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  • Security update for Group Policy, KB 3159398, breaks Group Policy

    Home Forums AskWoody blog Security update for Group Policy, KB 3159398, breaks Group Policy

    This topic contains 32 replies, has 3 voices, and was last updated by  jadIT 4 months, 3 weeks ago.

    • Author
      Posts
    • #40797 Reply

      woody
      Da Boss

      I’m coming up to speed on this one, on a very busy Wednesday morning. Anything new to add? From DC_FS on the TechNet forum: I found out that if you gi
      [See the full post at: Security update for Group Policy, KB 3159398, breaks Group Policy]

    • #40798 Reply

      jadIT
    • #40799 Reply

      jcarl

      Confirmed in our test environment. Looks like it’s breaking user policies applied to user OU’s.

      Havent confirmed or finished testing to see if it affects filtered policies yet.

    • #40800 Reply

      PkCano

      As per KB3050265, if you used Group Policies to block Win10 upgrade….what then???

    • #40801 Reply

      woody
      Da Boss

      I haven’t seen any indication, anywhere that the Group Policies for blocking Win10 have been overridden. Microsoft is still sticking to its rules of engagement.

    • #40802 Reply

      Anonymous

      Is this client side or domain controller side?

    • #40803 Reply

      woody
      Da Boss

      Only report I’ve seen says controller side.

    • #40804 Reply

      toliver2112

      I personally would not recommend the delegation of Read access to any security filtered GPO as mentioned above. This may work around the patch issue but could actually be detrimental. Unless Microsoft gives us a convincing reason why we should do this will all of our GPOs that use security filtering, I’d prefer just not applying the patch until a fix is produced.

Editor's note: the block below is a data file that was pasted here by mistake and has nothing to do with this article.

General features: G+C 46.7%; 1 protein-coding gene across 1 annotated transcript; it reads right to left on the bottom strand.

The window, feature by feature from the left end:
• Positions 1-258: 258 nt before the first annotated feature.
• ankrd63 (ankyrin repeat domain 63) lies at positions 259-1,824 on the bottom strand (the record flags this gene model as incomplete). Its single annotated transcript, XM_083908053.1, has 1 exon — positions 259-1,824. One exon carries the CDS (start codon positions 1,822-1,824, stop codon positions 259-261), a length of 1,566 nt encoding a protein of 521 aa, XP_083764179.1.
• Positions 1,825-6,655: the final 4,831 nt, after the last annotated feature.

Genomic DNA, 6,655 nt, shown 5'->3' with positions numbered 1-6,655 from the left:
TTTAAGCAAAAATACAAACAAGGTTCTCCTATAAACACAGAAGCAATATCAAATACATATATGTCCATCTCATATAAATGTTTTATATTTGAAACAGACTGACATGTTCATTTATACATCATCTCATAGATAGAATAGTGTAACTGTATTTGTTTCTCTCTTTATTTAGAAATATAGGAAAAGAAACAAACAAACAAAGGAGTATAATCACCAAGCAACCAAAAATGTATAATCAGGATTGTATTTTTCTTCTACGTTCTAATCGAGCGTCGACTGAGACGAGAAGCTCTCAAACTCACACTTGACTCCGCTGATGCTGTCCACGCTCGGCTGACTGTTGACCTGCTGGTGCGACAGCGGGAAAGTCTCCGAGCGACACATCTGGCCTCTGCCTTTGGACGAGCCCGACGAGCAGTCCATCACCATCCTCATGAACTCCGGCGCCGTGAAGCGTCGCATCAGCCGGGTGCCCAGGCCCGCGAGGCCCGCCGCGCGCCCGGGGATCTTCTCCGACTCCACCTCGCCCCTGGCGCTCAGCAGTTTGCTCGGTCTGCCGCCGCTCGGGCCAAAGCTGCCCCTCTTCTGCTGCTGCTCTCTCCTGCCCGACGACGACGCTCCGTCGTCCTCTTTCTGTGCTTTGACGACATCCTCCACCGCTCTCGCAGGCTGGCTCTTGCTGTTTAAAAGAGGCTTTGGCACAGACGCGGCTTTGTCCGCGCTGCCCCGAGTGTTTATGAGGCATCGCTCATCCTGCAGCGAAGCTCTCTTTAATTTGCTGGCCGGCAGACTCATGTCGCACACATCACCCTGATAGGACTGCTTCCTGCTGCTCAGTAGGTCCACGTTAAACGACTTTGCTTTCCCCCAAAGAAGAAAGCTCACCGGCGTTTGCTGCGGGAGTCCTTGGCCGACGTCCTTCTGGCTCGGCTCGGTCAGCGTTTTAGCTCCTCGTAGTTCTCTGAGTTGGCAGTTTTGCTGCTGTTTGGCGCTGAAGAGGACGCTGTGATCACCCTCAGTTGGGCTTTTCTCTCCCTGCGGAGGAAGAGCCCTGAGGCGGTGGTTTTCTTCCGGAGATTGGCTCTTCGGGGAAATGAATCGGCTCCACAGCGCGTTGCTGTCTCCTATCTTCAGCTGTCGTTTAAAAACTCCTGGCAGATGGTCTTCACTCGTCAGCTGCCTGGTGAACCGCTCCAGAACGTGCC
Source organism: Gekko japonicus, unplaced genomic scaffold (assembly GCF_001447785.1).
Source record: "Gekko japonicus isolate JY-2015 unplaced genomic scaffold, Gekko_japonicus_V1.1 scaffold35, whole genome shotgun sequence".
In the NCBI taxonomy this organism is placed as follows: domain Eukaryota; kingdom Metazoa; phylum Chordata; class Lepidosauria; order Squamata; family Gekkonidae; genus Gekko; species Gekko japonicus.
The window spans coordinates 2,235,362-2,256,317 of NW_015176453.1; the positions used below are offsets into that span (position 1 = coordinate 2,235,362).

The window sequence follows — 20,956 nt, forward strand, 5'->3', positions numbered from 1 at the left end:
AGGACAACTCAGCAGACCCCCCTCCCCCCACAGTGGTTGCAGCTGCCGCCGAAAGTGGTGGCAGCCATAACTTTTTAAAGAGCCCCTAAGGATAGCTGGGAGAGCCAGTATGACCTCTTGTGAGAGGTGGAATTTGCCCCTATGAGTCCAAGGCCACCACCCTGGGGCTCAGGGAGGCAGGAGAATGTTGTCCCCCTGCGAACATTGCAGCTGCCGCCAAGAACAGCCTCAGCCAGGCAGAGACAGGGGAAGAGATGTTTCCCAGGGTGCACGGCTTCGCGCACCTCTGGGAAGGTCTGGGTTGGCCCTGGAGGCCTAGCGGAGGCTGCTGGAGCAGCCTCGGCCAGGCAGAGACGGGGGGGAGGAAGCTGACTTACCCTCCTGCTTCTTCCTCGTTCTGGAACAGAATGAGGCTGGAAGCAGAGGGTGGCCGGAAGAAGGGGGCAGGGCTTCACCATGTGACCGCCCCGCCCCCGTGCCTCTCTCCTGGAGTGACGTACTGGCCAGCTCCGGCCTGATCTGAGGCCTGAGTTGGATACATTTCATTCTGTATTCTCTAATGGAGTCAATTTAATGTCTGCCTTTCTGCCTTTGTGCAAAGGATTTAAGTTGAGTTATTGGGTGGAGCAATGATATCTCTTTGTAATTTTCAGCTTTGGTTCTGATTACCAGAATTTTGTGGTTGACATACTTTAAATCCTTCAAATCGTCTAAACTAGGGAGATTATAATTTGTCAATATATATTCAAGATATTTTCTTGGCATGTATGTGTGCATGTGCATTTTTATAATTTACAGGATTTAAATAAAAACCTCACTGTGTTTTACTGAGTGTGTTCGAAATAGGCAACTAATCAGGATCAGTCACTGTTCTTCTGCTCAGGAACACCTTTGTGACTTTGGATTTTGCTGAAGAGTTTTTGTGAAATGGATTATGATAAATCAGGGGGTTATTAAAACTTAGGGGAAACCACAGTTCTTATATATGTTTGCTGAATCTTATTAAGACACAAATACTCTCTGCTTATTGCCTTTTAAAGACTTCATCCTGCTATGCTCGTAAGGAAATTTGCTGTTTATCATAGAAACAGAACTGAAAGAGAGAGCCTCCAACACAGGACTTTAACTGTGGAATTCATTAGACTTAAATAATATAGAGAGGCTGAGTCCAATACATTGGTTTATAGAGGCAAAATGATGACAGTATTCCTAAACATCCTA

On a side note, I now count 3 months running (and perhaps more) where Microsoft has really munged things up for a fairly large segment of their customer base.

    • #40805 Reply

      Allan

      @woody:

      Is it safe to install this update if one does not have Group Policy? Thanks.

      Windows 8.1 Home, 64 bit.

    • #40806 Reply

      woody
      Da Boss

      I doubt that it’s even offered!

      If it is, just keep in mind that we’re at MS-DEFCON 2 — the downside of installing right now is greater than the upside of improved… whatever.

    • #40807 Reply

      Tom

      I have Windows 7 Home Premium 64-bit and this particular update is also offered on my machine.

      And W7 Home Premium doesn’t even have that feature if I recall correctly.

      So at this moment I’m not sure anymore on what machines M$ is deploying this patch.

    • #40808 Reply

      ch100
      AskWoody MVP

      I found out that if you give the Group authenticated users the right to read the GPO (Just Read, not to Apply the GPO) then the Policies work again.

      Any setup of Group Policies security which does not give Authenticated Users Read access is incorrect, although 90% of administrators do just that when they do security filtering based on groups or users. It is possible to remove Authenticated Users from the set of permissions, but instead all computers involved need to be added to the set of permissions which is generally missed. The safest way is to leave Authenticated Users which include all Domain Computers in the set of ACLs as Read at minimum.

    • #40809 Reply

      ch100
      AskWoody MVP

      It is well documented by Microsoft that the Authenticated Users built-in group is recommended to have Read permissions on all GPOs. It is not a workaround, is official recommendation, although not mandatory.
      Please read my other reply for details to understand why it is so. The alternatives just make the setup more complex and difficult to control.

    • #40810 Reply

      Thomas Spero

      Woody,
      Anything on KB3162835? I see we went back to DEFCON 2.
      Thanks,
      TomS

    • #40811 Reply

      woody
      Da Boss

      If you’re in the Aleutians or Hovd, Mongolia, you might want to get this one installed real quick. For everybody else, manana por manana…

      https://support.microsoft.com/en-us/kb/3162835

    • #40812 Reply

      Allan

      @woody